Medication abortion reporting overshadows misinformation, report finds
Packages of Mifepristone tablets are displayed at a family planning clinic on April 13, 2023 in Rockville, Maryland. (Anna Moneymaker/Getty Images)
Disinformation on social media about abortion medication peaked in November after the midterm elections and a lawsuit challenging its federal approval, but accurate media reporting about the pills overshadowed right-wing messaging this year, according to a new report shared first with States Newsroom.
For instance, 68% of social media posts that mentioned the two-drug regimen — mifepristone followed by misoprostol — spread inaccuracies about the common abortion method in late 2022, but news reporting outperformed disinformation by 179% this year, according to a report released by the nonprofit NARAL Pro-Choice America on Thursday.
“There is finally really compelling proof that the American public and journalists are not buying the lies of the anti-abortion lobby anymore,” Angela Vasquez-Giroux, NARAL’s vice president of communications and research, told States Newsroom. “For decades, they were given equal airtime and treated with equal credibility.”
The U.S. Supreme Court overturned the federal right to abortion in the Dobbs v. Jackson Women’s Health Organization case last year, leading to a patchwork of abortion access across the nation. And months after that decision, an anti-abortion group sued the U.S. Food and Drug Administration over its approval of mifepristone.
“Despite the uptick in attacks on medication abortion care, the reproductive freedom movement succeeded in pushing back against attempts by anti-abortion bad actors to control the narrative,” the report stated.
Awareness of abortion medication increased
In May, 63% of Americans surveyed favored mifepristone access, while 35% opposed the pill and the rest had no opinion, according to a Gallup poll released Wednesday. In 2000, when mifepristone first hit the market, half of Americans supported the FDA’s approval of the drug, while 44% of Americans surveyed opposed it.
NARAL tracked medication abortion mentions on both social media and mainstream media sites from roughly October to May using an analytics tool called NewsWhip. Right-wing attacks on abortion medication spiked — 79% of Facebook posts and 94% of tweets contained errors about the safety of the pills in November, researchers found.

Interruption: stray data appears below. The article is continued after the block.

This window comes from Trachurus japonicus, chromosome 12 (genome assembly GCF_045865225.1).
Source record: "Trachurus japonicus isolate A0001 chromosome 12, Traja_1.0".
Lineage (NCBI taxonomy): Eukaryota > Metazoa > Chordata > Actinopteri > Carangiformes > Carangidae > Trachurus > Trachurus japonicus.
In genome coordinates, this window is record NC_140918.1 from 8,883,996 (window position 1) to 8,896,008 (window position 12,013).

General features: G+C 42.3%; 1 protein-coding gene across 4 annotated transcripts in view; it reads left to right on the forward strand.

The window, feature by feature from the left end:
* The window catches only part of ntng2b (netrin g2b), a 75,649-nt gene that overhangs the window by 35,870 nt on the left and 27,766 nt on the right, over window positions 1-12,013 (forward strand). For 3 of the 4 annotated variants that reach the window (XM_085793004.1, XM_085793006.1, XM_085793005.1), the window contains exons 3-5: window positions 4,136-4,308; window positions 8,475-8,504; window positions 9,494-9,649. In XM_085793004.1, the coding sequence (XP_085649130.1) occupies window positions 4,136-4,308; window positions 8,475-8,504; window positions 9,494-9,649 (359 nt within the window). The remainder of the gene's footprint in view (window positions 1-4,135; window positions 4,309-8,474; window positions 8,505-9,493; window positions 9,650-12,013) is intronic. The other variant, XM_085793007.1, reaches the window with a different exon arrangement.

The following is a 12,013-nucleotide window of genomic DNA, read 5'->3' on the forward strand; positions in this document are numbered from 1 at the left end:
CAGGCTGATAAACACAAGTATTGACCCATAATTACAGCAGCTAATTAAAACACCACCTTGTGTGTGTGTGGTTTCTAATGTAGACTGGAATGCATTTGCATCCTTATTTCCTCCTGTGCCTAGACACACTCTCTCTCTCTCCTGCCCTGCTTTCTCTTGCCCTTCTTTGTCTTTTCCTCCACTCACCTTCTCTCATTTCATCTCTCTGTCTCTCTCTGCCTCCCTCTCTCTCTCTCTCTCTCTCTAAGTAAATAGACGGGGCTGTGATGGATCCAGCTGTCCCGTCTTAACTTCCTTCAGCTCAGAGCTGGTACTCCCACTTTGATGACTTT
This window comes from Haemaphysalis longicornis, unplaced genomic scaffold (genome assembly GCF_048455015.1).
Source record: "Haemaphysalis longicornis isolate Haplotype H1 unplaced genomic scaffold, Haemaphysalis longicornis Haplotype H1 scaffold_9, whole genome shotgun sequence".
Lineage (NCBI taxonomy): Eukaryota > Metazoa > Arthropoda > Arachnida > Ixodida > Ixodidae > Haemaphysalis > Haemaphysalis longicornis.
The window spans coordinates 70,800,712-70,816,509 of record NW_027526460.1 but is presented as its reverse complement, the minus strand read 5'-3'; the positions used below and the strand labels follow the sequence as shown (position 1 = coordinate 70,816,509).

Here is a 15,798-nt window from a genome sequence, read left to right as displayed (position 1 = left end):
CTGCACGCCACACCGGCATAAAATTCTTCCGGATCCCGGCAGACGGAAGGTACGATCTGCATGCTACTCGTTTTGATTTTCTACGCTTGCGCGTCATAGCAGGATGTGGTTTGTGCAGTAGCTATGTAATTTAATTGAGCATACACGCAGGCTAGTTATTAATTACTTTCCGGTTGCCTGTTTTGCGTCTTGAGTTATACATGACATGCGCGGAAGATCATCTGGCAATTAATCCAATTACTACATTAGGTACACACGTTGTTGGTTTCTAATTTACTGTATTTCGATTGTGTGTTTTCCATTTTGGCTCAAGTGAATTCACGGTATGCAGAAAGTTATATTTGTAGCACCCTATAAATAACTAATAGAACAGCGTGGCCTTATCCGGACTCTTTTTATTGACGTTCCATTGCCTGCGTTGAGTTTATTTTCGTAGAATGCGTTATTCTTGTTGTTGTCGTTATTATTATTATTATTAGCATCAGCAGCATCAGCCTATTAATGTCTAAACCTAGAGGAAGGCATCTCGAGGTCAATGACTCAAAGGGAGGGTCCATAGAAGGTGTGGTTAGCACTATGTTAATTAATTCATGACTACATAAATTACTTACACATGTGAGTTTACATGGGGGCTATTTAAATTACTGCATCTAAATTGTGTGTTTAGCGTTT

According to the nonprofit’s analysis, 63,100 of the 65,200 articles on medication abortion since Jan. 1 used “medically accurate language.” This coincided with an uptick in the abortion news cycle: In January, the government allowed pharmacies to apply for mifepristone certification, a move that led Democratic and Republican attorneys general to voice their respective support and opposition to the updated policy. Even Walgreens ended up in the crossfire when the chain said it would not distribute the drug in states where GOP attorneys general threatened legal action.
Biggest legal battle since Dobbs
Arguably the most important abortion-related litigation since the Dobbs case last June, Alliance for Hippocratic Medicine v. Food and Drug Administration could upend medication abortion access, even in states that safeguard reproductive freedoms, reproductive rights experts say.
A barrage of misleading social media posts about abortion pills last fall coincided with the complaint filed in Amarillo, Texas, according to NARAL’s findings. On Nov. 18, Alliance Defending Freedom, a conservative legal group, sued the FDA, asking U.S. District Judge Matthew Kacsmaryk, a President Trump appointee, to revoke the agency’s 23-year-old approval of mifepristone.